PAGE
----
The markets hate Liz Truss’s plan for the UK. Just look at these charts

Watch the moment Liz Truss enters Downing Street as PM
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the pound sterling it tumbled below $1.10 by mid-afternoon, hitting a new 37-year low against the dollar.

UK government bonds also sold off strongly. The benchmark 10-year UK government bond yield, which moves opposite prices, jumped a quarter of a percentage point, a very big move in the world of bond trading. That raised borrowing costs. UK stocks measured by the FTSE100 (United KingdomX) in London, it hit its lowest level since March.

Finance Minister Kwasi Kwarteng said the government would cut personal income taxes and cancel plans to raise business taxes next spring, calling for a “new approach for a new era, focused on growth.” At the same time, he pledged to go ahead with plans to subsidize the energy bills of millions of homes and businesses.

But investors aren’t convinced the unconventional approach will actually help the economy, which the Bank of England warned this week is likely already in recession. Several of them called it a big bet.

“It is extremely unusual for a developed market currency to weaken at the same time yields rise sharply. But this is exactly what has happened since [Kwarteng’s] announcement,” Deutsche Bank strategist George Saravelos said in a note to clients on Friday.

Heading for parity with the dollar?

One concern is that it will require a substantial increase in government borrowing at a time when interest rates are rising rapidly. The Bank of England on Thursday pushed its key rate to its highest level since 2008. It was the central bank’s seventh rate hike since December.

Cutting taxes, while politically popular, could also boost demand and push up prices, making it even more difficult for the central bank to control inflation.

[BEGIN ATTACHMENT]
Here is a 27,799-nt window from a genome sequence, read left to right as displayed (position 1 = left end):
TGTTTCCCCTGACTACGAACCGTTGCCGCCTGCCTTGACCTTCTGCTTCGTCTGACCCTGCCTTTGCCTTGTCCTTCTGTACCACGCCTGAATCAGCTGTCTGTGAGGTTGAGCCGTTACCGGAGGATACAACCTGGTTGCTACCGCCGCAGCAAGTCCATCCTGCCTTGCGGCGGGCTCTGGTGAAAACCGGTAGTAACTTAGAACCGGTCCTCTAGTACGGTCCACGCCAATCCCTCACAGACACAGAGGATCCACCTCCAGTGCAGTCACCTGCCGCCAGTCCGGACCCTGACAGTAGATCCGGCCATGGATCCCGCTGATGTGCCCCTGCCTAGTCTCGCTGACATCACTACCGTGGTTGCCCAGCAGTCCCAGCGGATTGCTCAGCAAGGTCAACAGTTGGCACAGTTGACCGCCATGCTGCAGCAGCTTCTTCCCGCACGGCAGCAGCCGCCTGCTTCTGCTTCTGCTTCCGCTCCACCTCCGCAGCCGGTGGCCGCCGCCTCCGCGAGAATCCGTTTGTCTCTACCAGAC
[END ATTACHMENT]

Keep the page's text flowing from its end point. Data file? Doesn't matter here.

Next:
Former US Treasury Secretary Larry Summers speaking with Bloomberg Television, said the pound could even fall below parity against the dollar for the first time in its history. (His previous all-time low from it was just above $1.05 in 1985.)

“I’m very sorry to say it, but I think the UK is behaving a bit like an emerging market becoming a shadow market,” Summers said. “Between Brexit, how far behind the Bank of England was and now these fiscal policies, I think Britain will go down in history as having the worst macroeconomic policies of any major country in a long time.”

The dollar’s breakneck rally as the Federal Reserve takes aggressive steps to rein in inflation is adding to the downward pressure on the British currency.

“Unless something can be done to address these fiscal concerns, or the economy shows some surprisingly strong growth data, it looks like investors will continue to avoid sterling,” Antoine Bouvet and Chris Turner of ING said in a research note. “We think the market may be underestimating the chances of parity.”

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